Based on her recent master’s thesis, Stuart Hall Library volunteer Kirsty Flockhart reviews the politics of nationalism in the current organisation of the Venice Biennale.
The global art scene is always dominated by the powerful countries; the same geopolitics that governs the world governs the art scene
-artist Hit Man Gurung from Kathmandu, Nepal
The Venice Biennale features exhibitions through a format of ‘national pavilions’, where the space dedicated to each participating country is dependent on various economic and political factors. The major permanent pavilions are situated within the gated-grounds of the Giardini, many of which have historic links to colonialism and now feature exceptional economic prowess. The rest are forced into renting temporary spaces within the Arsenale. Beyond this, there are many other non-biennale-sanctioned countries whose exhibitions are scattered across the city. This is one of the largest problems; the implication of equal representation at the ‘Olympics of the Art World’, and the reality that each pavilion heavily relies on access to funding to determine its place.
The format of national pavilions seems an impossible task: to represent a nation with just one or a few individuals. Biennales claim to represent national contemporary culture, which is particularly complex, as culture is experienced and interpreted differently between each region, community or individual. With ever increasing international movement, we should expect ideas of national identity to become ever more complicated. By maintaining the system of national pavilions, there is also a continuing issue with national identities and their representation being flattened into binary constructs. By using a structure which emulates our current notions of nationhood – defined by physical territories – we inevitably end up excluding many communities of stateless people, diaspora, refugees and economic migrants.
The disparities between pavilions are disheartening and a continuous issue. The wealthiest pavilions exist in the main Arsenale and Giardini locations, whereas the rest are dispersed in less prominent sites around the city of Venice, which often only the most determined visitors are able to find. These smaller pavilions are often only found by chance. There have been counter-exhibitions, such as the Diaspora Pavilion (2017), but the depth of inequality makes us question to what extent these initiatives can be successful. These issues of wealth are also echoed by the concerning amount of Golden Lion winners dominated by EU-US states.
Is it possible for global biennials to act as sites for positive changes? Over the past few decades, many biennales have subtly dropped off the use of national pavilions, opting instead for large mixed international exhibitions. This change allows organisers to feature more diverse artists without monopolising space as a single country.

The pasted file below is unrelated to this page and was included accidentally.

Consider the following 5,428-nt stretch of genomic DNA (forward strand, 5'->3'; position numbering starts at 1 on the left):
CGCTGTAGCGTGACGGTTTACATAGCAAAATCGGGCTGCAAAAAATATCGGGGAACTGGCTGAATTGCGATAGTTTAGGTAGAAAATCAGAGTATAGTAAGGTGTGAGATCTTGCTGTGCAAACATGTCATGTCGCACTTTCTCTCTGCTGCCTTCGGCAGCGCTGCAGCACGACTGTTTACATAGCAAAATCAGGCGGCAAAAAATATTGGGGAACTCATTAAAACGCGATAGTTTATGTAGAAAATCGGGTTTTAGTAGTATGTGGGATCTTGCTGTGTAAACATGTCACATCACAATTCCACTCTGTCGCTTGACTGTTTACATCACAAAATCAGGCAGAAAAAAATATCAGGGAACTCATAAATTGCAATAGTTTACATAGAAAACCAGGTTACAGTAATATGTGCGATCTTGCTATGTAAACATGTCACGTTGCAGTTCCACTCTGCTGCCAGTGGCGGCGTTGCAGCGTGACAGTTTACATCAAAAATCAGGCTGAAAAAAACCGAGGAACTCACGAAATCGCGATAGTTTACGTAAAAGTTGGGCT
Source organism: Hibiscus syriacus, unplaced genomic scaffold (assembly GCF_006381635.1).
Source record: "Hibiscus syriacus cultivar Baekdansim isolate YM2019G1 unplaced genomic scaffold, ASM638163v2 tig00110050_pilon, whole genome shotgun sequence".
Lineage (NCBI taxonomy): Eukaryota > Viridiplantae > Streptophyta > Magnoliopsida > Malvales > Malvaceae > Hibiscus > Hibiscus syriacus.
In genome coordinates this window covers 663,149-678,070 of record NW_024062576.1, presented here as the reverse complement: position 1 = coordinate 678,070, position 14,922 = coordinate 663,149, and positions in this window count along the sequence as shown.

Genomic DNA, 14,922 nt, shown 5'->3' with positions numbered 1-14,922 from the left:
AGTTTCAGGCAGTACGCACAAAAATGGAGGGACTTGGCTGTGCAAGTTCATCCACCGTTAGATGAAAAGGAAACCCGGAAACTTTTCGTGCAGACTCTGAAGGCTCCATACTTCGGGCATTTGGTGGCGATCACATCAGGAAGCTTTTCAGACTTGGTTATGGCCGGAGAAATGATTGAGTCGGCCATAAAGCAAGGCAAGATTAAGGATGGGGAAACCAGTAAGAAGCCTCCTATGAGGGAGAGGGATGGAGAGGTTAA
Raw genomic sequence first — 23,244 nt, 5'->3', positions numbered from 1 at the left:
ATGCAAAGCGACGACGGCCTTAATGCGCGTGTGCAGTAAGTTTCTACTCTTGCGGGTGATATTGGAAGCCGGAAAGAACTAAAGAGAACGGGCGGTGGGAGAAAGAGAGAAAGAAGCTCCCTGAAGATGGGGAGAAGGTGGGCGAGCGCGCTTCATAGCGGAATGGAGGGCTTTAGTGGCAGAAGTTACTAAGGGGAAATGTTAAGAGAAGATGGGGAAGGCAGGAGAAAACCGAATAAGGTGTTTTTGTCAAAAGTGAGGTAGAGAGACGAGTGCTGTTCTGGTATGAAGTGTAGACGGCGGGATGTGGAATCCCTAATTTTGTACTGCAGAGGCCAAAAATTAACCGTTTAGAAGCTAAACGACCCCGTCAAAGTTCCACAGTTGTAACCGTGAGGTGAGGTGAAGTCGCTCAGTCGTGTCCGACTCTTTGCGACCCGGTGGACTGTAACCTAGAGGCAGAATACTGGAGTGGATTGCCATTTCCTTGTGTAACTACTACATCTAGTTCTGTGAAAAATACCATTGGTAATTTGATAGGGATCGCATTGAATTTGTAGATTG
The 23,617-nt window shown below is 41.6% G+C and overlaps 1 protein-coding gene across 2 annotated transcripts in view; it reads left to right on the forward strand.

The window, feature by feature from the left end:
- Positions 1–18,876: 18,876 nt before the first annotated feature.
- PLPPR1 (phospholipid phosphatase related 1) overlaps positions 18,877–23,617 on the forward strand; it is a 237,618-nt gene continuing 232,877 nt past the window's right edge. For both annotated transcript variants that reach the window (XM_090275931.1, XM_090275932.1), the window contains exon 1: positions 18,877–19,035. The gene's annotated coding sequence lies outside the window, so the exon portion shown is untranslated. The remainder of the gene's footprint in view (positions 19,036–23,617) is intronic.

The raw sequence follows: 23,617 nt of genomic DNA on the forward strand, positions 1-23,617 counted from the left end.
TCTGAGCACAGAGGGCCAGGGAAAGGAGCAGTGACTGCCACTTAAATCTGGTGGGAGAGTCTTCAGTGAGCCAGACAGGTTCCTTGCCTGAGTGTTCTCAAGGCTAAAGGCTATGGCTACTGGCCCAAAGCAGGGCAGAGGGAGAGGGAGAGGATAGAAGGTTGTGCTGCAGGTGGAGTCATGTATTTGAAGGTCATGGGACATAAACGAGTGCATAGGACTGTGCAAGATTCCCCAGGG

In light of this development, where does the Venice Biennale currently position itself and how do alternative pavilions critique its current nationalist structure? In 2022, the French Pavilion featured London-based Franco-Algerian artist Zineb Sedira who interrogates notions of nationalism and identity. The Nordic Pavilion is reinterpreted as ‘The Sámi Pavilion’ to celebrate the art and sovereignty of the Indigenous Sámi people. Here Venice can be seen explicitly complicating the notions of nationhood, but they seem reluctant to give up the format any time soon.
Another example of rethinking the national pavilions is iniva’s 2022 ‘DRIFT – a post-national digital pavilion’. Alternative to large scale artworks, we see complex dialogue and discussion being highlighted through their online ‘micro-site’. The project aims to take advantage of digital accessibility which exists beyond physical borders, through a publishing project, a podcast and a commissioned soundscape. Rather than depending on the physical sites at Venice, DRIFT offers a distinctly intimate experience where audiences access it through their personal devices and earphones. If the global pandemic has shown us anything in the art world, it’s necessitated digital access to the arts and communities. The post-national digital pavilion enables us to explore varying discussions and research (though we should note that many participants lack equal access to technology and the internet, and digitising pavilions may not solve all the issues of physical pavilions). The project is divided into three key concept themes: The River, The Island and The Coastline, which open up critical conversations on the importance of historical migration and the residual power dynamics of colonialism.
Overall, DRIFT is a captivating and poetic look into the complications of identity and nationhood, and we see and hear artists who reflect upon the long term socio-political impacts of global movement across waters.
Kirsty Flockhart is a volunteer at Stuart Hall Library and a recent graduate of Curating Contemporary Art at Royal College of Art. As an artist and curator, she is interested in using art to explore the political and reviewing how art practices reflect polotical moments and cultural movements.
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 iniva (2022) Drift – a post-national digital pavilion. Online: https://iniva.org/programme/projects/drift-a-digital-european-pavilion/ [accessed 20/10/2022]